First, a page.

My mother used to say I never met a stranger. She would laugh and roll her eyes as I spoke to everyone I passed by in stores, pretending it didn’t make her nervous as her 4 year old decided some random person was safe. I was without fear, invincible, and though I knew people could do bad things, I never believed they wanted to.
I believed deep in my bones that people were good with the ability to do bad, but that the good would always win out if given the chance. This belief fueled me, motivated me, and I can honestly say I passionately loved people as the human race.
But, then I grew up. I met more people and made my own choices without the opportunity to hide behind my mother’s leg if I got nervous. I let myself get close to these strangers and our passing conversations in grocery lines no longer ended so soon. I made friendships and I trusted, and the more I trusted, the more that trust was broken or taken for granted.
I was left walking wounded, searching for someone, somewhere to love me as much as I loved them. My belief came from this seed inside me, a place in my heart where I was taught that there is a Heavenly Father, a Creator, a Loving God who made the world and everything in it. I believed, and still believe, that He walks with me and watches over me. I believe He sees everyone, and loves everyone with a ferocity that burns through everything that might separate Him from His creation.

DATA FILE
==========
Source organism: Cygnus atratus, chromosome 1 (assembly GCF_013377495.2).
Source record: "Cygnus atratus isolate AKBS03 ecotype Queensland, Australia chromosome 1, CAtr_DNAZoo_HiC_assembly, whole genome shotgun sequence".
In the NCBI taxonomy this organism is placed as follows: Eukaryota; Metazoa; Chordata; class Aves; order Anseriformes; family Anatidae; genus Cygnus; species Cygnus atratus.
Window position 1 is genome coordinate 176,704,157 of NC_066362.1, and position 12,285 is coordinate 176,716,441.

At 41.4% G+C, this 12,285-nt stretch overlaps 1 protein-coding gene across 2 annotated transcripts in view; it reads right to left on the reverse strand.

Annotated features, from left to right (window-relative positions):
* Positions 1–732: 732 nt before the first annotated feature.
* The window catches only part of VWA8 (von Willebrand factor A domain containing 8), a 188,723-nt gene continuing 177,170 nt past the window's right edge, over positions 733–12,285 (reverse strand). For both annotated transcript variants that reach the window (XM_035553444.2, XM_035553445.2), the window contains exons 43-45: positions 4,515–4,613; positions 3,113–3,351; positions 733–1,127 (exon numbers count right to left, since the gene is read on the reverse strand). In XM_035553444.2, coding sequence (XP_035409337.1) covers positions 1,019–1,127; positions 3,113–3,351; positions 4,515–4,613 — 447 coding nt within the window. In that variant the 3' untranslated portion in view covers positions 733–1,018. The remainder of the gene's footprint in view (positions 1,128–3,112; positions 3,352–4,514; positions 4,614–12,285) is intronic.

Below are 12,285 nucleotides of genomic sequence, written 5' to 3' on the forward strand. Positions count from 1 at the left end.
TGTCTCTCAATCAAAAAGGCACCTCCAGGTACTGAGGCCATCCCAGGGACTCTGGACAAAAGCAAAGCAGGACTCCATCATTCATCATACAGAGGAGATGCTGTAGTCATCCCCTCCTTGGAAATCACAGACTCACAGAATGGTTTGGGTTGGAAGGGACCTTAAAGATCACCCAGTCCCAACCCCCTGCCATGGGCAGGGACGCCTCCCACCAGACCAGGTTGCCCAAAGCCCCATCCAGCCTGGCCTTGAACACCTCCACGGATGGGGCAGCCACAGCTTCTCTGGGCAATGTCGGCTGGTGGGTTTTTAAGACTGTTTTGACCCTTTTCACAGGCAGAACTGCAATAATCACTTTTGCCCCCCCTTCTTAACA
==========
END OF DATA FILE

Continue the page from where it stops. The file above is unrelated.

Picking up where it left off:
I wanted to love others as much as God loves me.
To love is to fight against the bad days like your life depends on it–to fight for each other even if you’re strangers because we are in this world together. Life isn’t easy because this world isn’t meant to be our home, but a depot where we take different roads that intersect, or share in the journey of those around us.
The most difficult lesson I ever learned nearly broke me. That lesson was simply: Not everyone knows how to love and be loved.
Writing this, remembering this about myself, it feels as though I’m speaking about another person, some girl I used to observe and admire from far away. I can’t remember what it felt like to be that person now, to be so certain that everything would be okay because “Everything works to the good of those who love Him,” Romans 8:28. I can’t remember how it felt to be brave enough to reach out and take a risk on getting close to someone, or how to let myself become attached to someone.
Where He made me brave before, I somehow made myself a coward recently. I can’t remember how it felt to be that person now, but I miss her, and I’m desperately trying to find her again.